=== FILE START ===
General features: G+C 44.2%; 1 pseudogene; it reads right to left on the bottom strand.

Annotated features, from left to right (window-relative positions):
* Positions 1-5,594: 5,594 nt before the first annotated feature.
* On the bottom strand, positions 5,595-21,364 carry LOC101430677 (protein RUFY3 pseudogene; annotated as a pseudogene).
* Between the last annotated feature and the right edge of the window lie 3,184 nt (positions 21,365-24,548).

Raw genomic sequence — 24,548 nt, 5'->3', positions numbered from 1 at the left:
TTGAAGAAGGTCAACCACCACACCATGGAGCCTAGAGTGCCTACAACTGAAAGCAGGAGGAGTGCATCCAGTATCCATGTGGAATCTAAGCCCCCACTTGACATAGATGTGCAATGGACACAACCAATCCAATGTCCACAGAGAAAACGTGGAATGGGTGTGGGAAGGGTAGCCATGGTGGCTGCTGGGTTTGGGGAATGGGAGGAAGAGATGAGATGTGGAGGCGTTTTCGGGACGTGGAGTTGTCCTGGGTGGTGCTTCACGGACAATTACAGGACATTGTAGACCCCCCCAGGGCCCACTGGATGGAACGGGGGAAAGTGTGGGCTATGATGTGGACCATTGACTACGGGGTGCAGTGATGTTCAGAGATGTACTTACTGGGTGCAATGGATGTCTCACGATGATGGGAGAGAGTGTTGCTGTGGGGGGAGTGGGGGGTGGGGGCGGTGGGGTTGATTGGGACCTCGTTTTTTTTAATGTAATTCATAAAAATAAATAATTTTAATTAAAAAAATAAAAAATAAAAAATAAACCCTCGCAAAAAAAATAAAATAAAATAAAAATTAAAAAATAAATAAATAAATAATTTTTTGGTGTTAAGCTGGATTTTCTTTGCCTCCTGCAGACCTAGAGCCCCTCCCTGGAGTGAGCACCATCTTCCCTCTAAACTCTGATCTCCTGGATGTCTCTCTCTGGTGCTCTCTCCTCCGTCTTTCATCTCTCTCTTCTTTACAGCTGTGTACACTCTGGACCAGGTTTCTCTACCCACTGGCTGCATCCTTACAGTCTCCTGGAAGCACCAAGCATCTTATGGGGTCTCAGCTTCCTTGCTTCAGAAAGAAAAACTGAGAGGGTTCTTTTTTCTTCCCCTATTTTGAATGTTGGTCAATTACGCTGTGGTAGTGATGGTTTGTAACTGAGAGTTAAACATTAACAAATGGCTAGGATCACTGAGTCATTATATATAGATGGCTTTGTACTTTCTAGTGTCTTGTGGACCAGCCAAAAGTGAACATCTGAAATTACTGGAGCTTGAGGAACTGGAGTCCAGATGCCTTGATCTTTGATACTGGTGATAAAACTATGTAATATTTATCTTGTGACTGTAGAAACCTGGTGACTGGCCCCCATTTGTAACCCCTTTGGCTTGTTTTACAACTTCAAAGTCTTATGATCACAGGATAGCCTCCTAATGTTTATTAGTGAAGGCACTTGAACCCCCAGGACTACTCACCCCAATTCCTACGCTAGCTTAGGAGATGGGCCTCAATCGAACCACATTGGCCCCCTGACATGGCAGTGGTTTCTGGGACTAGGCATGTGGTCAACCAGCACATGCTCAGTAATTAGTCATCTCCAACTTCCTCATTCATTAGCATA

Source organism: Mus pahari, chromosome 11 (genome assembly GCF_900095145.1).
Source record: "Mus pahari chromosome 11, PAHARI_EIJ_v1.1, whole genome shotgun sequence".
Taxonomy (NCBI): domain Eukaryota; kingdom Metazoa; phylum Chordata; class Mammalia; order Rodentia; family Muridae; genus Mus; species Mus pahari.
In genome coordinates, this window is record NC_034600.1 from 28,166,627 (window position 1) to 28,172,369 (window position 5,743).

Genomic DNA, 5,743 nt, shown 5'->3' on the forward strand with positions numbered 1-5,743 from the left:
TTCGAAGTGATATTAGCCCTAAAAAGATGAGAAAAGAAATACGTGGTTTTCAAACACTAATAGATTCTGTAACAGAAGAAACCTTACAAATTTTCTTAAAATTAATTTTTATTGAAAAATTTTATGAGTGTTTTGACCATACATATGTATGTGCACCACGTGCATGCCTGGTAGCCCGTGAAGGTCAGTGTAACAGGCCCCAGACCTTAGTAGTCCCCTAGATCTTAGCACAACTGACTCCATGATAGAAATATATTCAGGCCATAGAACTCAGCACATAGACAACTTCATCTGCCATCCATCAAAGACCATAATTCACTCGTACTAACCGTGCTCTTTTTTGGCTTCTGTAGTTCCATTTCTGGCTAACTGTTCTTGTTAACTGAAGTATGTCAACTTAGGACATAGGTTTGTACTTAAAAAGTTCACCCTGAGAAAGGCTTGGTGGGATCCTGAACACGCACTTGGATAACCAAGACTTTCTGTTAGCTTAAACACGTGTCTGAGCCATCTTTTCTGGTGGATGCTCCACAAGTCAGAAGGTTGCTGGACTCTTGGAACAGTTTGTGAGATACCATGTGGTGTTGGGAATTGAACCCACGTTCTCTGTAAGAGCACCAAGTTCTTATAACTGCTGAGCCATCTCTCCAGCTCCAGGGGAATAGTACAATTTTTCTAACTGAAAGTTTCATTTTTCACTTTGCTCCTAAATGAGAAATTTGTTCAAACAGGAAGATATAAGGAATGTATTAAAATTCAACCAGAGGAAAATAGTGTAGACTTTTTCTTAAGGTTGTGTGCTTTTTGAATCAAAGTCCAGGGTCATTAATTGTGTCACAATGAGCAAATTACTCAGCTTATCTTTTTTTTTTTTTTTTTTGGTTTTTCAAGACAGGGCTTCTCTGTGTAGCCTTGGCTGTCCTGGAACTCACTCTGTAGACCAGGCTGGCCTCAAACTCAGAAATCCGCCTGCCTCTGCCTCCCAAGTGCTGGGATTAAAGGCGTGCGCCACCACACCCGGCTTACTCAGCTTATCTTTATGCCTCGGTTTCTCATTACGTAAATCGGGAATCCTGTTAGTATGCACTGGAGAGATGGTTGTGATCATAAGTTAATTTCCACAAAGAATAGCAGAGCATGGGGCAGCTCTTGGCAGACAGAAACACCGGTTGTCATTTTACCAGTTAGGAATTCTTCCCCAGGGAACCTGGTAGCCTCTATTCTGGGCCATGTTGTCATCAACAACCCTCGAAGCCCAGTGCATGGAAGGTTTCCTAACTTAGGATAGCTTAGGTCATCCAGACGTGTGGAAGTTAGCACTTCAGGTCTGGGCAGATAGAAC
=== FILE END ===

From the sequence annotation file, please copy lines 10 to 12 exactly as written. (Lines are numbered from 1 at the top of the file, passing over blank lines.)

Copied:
Taxonomy (NCBI): domain Eukaryota; kingdom Metazoa; phylum Chordata; class Mammalia; order Rodentia; family Muridae; genus Mus; species Mus pahari.
In genome coordinates, this window is record NC_034600.1 from 28,166,627 (window position 1) to 28,172,369 (window position 5,743).

Genomic DNA, 5,743 nt, shown 5'->3' on the forward strand with positions numbered 1-5,743 from the left: